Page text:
Between Two Seas
A compelling drama written by Robert Alan Ward
Between Two Worldviews
Between Two Seas is an historical allegory that illustrates the struggle between two competing and irreconcilable world views. Are we creations of God or are we chance collisions of molecules in a purposeless universe that sprang from nothing?
The other impetus for this story comes from my pondering over the past months regarding those who have no gospel witness. How much can they understand about God without a Bible? Can they be saved without ever hearing the name of Christ? For answers I did a careful study of the first three chapters of Romans. I also read Eternity in their Hearts by Don Richardson and In the Beginning by Irina Ratushinskaya, a woman who grew up in the Soviet Union during the days of the cold war. Somehow, without a Bible and despite what she had been taught in school, she found her way to Christ.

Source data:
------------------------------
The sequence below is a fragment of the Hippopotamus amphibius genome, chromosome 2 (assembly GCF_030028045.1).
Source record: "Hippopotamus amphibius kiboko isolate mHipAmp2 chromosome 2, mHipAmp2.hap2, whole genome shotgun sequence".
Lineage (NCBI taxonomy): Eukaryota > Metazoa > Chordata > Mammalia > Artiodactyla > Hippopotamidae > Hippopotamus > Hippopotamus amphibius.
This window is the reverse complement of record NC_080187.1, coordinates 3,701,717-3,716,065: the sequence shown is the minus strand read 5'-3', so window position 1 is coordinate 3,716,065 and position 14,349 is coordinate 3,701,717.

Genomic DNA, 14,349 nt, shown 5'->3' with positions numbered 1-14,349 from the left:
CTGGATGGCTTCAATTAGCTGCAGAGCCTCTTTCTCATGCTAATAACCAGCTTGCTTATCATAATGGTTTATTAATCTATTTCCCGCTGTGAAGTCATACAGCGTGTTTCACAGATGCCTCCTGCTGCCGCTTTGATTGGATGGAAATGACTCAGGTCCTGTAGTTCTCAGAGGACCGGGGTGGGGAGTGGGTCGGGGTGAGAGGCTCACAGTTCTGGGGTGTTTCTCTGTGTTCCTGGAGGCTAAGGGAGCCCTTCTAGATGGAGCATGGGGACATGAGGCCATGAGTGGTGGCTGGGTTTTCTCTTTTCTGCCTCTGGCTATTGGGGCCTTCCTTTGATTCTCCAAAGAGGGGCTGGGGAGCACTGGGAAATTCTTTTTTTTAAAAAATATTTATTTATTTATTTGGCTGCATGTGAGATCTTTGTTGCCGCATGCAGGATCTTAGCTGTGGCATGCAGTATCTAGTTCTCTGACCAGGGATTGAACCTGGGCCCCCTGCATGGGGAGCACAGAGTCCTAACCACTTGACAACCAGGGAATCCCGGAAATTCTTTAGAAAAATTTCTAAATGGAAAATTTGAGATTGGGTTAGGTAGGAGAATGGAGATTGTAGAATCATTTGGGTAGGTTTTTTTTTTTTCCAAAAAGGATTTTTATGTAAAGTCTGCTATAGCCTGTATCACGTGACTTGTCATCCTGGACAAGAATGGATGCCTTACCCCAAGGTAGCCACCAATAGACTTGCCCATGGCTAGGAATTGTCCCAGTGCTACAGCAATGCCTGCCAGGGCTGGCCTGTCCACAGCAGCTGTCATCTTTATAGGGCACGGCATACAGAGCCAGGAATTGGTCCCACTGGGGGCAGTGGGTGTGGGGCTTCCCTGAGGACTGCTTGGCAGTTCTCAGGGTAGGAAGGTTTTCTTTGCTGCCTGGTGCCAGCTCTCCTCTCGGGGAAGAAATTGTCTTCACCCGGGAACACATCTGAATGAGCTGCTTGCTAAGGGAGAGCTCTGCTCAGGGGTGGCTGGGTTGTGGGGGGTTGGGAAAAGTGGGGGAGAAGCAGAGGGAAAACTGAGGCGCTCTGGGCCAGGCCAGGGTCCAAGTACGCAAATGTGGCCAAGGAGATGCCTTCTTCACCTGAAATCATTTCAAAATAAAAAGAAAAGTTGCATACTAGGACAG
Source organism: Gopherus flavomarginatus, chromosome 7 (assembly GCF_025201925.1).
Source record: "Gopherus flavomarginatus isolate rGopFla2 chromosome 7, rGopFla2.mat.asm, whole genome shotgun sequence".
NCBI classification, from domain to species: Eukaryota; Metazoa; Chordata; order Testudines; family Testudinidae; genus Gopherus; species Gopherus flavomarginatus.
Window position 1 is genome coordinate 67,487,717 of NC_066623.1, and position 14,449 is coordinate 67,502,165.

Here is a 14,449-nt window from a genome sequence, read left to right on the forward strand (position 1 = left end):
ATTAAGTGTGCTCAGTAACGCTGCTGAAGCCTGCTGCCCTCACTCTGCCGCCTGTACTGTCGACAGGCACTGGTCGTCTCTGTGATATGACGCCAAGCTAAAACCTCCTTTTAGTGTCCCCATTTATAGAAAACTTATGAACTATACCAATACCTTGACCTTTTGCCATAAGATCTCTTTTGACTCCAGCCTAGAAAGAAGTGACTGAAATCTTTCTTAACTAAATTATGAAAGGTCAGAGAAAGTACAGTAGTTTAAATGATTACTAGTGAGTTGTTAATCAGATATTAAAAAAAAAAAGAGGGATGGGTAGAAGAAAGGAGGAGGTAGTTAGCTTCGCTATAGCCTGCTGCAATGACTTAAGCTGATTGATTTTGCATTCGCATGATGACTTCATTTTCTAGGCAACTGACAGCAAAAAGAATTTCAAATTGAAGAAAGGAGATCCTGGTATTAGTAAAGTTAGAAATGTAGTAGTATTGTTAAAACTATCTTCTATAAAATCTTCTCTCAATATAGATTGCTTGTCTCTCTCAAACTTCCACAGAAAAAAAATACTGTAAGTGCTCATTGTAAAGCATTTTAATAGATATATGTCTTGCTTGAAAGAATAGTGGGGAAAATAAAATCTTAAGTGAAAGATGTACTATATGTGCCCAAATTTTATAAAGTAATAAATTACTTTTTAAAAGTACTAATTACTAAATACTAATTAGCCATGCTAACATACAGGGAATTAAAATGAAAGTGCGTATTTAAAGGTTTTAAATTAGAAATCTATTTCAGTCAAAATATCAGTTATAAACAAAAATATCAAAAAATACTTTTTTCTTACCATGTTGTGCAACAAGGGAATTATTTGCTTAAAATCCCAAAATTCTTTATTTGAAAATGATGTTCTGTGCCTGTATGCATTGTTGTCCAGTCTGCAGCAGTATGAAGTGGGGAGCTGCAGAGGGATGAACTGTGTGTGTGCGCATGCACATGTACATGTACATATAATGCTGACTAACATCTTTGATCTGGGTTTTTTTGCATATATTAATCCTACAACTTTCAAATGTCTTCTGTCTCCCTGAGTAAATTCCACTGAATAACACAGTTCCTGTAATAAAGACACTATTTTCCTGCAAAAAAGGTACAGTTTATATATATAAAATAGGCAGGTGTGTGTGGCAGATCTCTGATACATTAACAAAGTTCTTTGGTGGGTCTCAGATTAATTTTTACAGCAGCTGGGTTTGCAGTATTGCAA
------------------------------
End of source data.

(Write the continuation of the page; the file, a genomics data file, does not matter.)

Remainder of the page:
18 speaking parts:
1 girl about 4
3 other dolls or babies
Cast of Characters:
Amoenitas teenage girl who longs to know God
Trebonius newly arrived governor
Alexandra wife of Trebonius
Solon a prophet
Alacerius a tyrant
Publius son of Trebonius and Alexandra
Julia widowed mother of Amoenitas
Eletia younger sister of Amoenitas
Marceles rich land owner
Arianna childless wife of Marceles, sister of Julia
Iras head nurse at the hospital
Marcus liberated teen, crony of Alacerius
Hermes male schoolmate
Acerbitas female schoolmate
Phoebe female schoolmate
Laetitia a gift from above
Patricia 4 year old daughter of Iras
the messenger of hope
Between Two Seas
Scene 1 Two Men, two Ways (the governor’s house)
Scene 2 Confiscated (Julia’s home)
Scene 3 The New Enlightenment (the school)
Scene 4 The Mainland (at a park bench)
Scene 1 A Cry into the Night (overlooking the sea)
Scene 2 The Prophecy (on a trail)
Scene 3 Exposure (the hospital)
Scene 4 A Gift from Above (home of Marceles and Arianna)
Scene 1 Imperiled (Julia’s home)